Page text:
Some examples of this would be an endpoint or IoT device that typically only communicates with one device but suddenly begins broadcasting and establishing connections with multiple devices, or an endpoint that starts doing file transfers out of the blue. This behavior would be out of the ordinary and considered suspicious. Alerting to and acting on this behavior right away saves precious time – time that is critical in a situation in which a breach is potentially occurring, or files are being encrypted.
By using newer, smarter tools that detect such suspicious behavior, organizations can be more proactive in monitoring their networks and have a better understanding of the whole environment as well as the relationship between IT and operational technology (OT) endpoints.
- Implementing better processes and procedures for managing IoT devices
IT has long had tools and processes in place to deploy and manage IT endpoints, such as PCs, smartphones and wireless access points, but with the influx of IoT devices and other operational technology being added to the environment, organizations need to be looking for ways to deploy and manage those devices as well.
Practicing good cyber hygiene is crucial in creating routines and developing best practices for updating and securing devices on the network. Devices such as IP cameras, access control panels/card readers and IP intercom systems – to name a few – need to be managed and monitored for performance and security vulnerabilities to ensure they’re secure and up to date.
The first step is to establish a baseline with an accurate inventory of all IoT devices on the network as well as the firmware versions and protocols used by these devices. Some tools can provide inventory and reporting on these physical security and operational technology devices, so that you have a single dashboard to view and manage them. Having the ability to run reports to see what physical security and IoT devices are on your network (and knowing what version of firmware they are on) is a great starting point to developing good cyber hygiene.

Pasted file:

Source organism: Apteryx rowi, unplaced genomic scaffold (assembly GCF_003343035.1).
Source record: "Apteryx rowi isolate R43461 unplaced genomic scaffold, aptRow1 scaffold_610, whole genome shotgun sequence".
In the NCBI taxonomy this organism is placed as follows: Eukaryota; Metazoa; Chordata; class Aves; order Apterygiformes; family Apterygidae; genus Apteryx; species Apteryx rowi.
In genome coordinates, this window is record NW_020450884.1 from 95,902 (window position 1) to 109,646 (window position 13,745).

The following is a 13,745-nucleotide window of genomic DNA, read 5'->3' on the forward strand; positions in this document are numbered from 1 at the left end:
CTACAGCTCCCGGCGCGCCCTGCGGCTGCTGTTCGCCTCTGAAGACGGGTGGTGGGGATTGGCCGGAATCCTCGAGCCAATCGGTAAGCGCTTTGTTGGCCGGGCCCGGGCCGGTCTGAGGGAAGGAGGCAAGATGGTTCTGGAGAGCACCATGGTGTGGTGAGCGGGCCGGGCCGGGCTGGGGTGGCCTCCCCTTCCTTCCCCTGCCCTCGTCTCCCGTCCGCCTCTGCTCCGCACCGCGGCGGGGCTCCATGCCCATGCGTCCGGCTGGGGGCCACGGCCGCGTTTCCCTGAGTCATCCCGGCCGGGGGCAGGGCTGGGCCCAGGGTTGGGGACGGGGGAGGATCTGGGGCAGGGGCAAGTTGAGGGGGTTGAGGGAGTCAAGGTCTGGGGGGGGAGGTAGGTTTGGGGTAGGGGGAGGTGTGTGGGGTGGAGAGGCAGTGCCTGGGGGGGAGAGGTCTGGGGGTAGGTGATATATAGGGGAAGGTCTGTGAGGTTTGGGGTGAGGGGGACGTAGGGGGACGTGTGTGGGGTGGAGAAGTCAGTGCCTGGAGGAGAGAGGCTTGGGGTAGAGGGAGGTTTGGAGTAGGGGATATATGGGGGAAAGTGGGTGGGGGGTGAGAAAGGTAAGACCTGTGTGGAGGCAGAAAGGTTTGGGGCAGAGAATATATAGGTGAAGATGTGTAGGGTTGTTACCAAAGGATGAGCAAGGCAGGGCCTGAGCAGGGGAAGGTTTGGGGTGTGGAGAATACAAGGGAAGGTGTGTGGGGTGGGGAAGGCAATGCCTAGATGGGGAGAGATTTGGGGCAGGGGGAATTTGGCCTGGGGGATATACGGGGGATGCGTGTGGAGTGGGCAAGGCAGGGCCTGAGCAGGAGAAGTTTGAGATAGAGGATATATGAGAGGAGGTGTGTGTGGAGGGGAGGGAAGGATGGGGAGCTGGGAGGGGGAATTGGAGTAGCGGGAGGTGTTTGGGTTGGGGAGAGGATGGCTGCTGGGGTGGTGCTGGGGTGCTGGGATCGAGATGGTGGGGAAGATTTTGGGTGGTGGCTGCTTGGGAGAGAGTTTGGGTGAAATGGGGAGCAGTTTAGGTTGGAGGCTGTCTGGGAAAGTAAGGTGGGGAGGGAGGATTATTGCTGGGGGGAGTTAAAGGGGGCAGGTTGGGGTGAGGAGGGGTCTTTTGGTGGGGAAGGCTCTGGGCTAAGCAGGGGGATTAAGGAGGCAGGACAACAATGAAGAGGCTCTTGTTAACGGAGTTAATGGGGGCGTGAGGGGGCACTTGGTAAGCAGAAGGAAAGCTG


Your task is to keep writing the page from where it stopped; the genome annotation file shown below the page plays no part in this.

The next step is completing risk assessments of these devices and then working with solutions providers to implement purpose-built solutions to monitor and patch the devices. Solutions that can identify baseline firmware versions and report on compliance – as well as automate critical tasks such as firmware upgrades – are key to addressing cybersecurity vulnerabilities.
- Increasing budgets for professional services, cybersecurity staff and training/up-skilling current staff
The rapidly evolving IT landscape – combined with the increasing frequency of large-scale cyber attacks and data breaches – is pushing organizations to invest in dedicated cybersecurity staff or engage with providers that offer additional security services.
Training in detection and response as well as automation and orchestration have become necessary within IT departments to discover threats and reduce manual tasks prone to misconfigurations and errors.
Organizations are also developing security operations centers with capabilities to detect, analyze and respond to cybersecurity issues.
Lastly, organizations are looking to security partners for services, such as annual cybersecurity risk assessments, device configuration and management, security as a service, threat hunting/threat intelligence and more.
These services have grown over the past several years and are offered by many integrators and security providers to bridge the gap for organizations that are struggling to find the right mix of skills needed to address constantly evolving cyber threats.
The last several years have served as a wake-up call for organizations and IT departments, which have put cybersecurity at the top of their priority lists.
In 2020 and beyond, organizations should focus on using smarter tools, implementing better processes and filling the skills gap through increased training and/or strategic partnerships with service providers. There’s no one-size-fits-all solution to cybersecurity, but by focusing on these areas, organizations can better position themselves to identify and eliminate cyber risks.